Well, of course the authorities can lift the block, but in doing
        so /they/ will violate the law‡.  I don’t think that the
        prosecutor’s office would find that amusing, now would they?

        The proper solution would be to have that law repealed; perhaps
        to have it be found unconstitutional.  (One of the provisions of
        Article 29 of the Constitution is, literally, “censorship is
        prohibited”; and the only exception that same article makes is
        for state secrets.  It’s not impossible, however, that in the
        context of the article the word somehow has some specific
        meaning; such as ‘prior restraint’, for example.)

     ‡  I should really familiarize myself with the letter of that law,
        but AFAIK, it’s of the “MUST block” variety – not “MAY block.”

 > GitHub is under no obligation to follow Russia's laws aside from
 > business and community pressure.  They had to make a choice: try to
 > force Russia's hand and risk the consequences, or avoid the risk.

        I wouldn’t call that ‘risk.’  My dictionary says that word means
        /possible/ (negative) outcome.  There, it’s more like
        ‘inevitable’: failure to comply means your IPs get a nationwide
        block.  It’s as simple as that.

 > It's a tough spot to be in.  And I explained that to rms when I had
 > him clarify in private.  It would be very hard to stand strong and
 > watch as a whole nation of people suffers.  But certain things are
 > worth fighting for.  Is it worth it for GitHub?  Maybe not.  Clearly
 > not.  But is it worth it for GNU?  Absolutely.

        For GNU, there’s a risk that as the result of this stance, the
        general public in Russia will decide it’s /GNU/ (or FSF) who are
        acting unreasonably.

        Unless I be mistaken, the current arrangement with GitHub was
        negotiated by a group of concerned Russian citizens, so that
        the service (which was blocked at the time) could again become
        available in Russia.

 > We're not trying to control GitHub's actions.  But using GitHub for
 > GNU projects is an endorsement, and GNU needs to decide what
 > principles are worthy of such an endorsement.  Thus the repo
 > criteria.

 > We want to make sure GNU software is available to everyone, period.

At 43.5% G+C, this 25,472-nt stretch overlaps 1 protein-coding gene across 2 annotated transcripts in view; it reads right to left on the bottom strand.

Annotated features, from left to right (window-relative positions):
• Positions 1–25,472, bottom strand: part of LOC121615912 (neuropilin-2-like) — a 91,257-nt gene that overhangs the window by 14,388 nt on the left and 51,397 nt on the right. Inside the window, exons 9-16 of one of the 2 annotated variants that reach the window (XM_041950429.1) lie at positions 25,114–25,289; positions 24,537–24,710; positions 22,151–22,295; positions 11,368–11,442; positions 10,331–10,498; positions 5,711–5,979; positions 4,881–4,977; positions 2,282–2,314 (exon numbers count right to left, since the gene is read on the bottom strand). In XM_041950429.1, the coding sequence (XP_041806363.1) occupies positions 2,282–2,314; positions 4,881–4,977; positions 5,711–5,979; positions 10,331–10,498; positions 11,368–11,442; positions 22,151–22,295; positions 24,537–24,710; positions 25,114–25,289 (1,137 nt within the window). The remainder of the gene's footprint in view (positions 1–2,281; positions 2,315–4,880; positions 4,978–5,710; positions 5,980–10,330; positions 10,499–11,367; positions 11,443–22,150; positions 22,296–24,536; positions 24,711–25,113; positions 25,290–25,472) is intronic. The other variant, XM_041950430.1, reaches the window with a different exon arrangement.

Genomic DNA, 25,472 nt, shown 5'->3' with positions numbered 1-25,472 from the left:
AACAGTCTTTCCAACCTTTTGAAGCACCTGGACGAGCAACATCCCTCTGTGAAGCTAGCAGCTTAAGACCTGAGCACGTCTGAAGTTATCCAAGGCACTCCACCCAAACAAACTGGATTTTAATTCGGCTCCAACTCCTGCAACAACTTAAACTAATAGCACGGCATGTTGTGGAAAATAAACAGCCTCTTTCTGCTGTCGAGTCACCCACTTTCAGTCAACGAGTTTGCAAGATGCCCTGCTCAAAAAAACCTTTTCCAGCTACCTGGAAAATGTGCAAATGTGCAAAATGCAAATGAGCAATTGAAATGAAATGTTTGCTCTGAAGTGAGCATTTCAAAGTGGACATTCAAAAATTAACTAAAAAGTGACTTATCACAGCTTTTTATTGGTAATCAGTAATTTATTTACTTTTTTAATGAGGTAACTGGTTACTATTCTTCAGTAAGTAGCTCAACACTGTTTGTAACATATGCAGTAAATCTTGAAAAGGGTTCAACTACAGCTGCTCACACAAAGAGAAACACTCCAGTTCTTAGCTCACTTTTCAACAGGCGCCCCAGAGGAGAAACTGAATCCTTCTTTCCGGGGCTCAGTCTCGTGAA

Sadly, that’s not going to happen.

 > So we wouldn't want a GNU package's primary project hosting to be on
 > a website that does not guarantee access to all to the extent that is
 > reasonably possible.

        The question is: is it “reasonably possible” to guarantee
        residents of Russia access to arbitrary information via
        Internet?  I wouldn’t think so.

 > Obviously, if GitHub had a presence in Russia, they would have to
 > follow Russian law within its territory.  And obviously GNU has to
 > follow all applicable United States laws, even if they're oppressive.

        So, the service that’s hosted in Russia (and thus applies
        censorship strictly to comply with the authorities’ orders)
        would be viewed more favorably in the context of the criteria?

        I recall that about the one or another time Wikipedia was
        blocked in Russia, one politician argued that there needs to be
        a “Russian” Wikipedia; that is, one that would be bound by
        Russian laws.

        In either case, the implication is that the Russian authorities
        will have much better ground to seek access to the service logs;
        such as the IPs the censored materials were published from.
        (And thus the identity of the user.)

        On the contrary, using a service located in a foreign country
        (that does not generally cooperate with Russian authorities)
        makes one reasonably safe from at least that threat.

        Hence, I’m concerned that this approach to the criteria may
        actually be harmful to the community.


FSF associate member #7257  np. Zeta Function — Fearofdark 3013 B6A0 230E 334A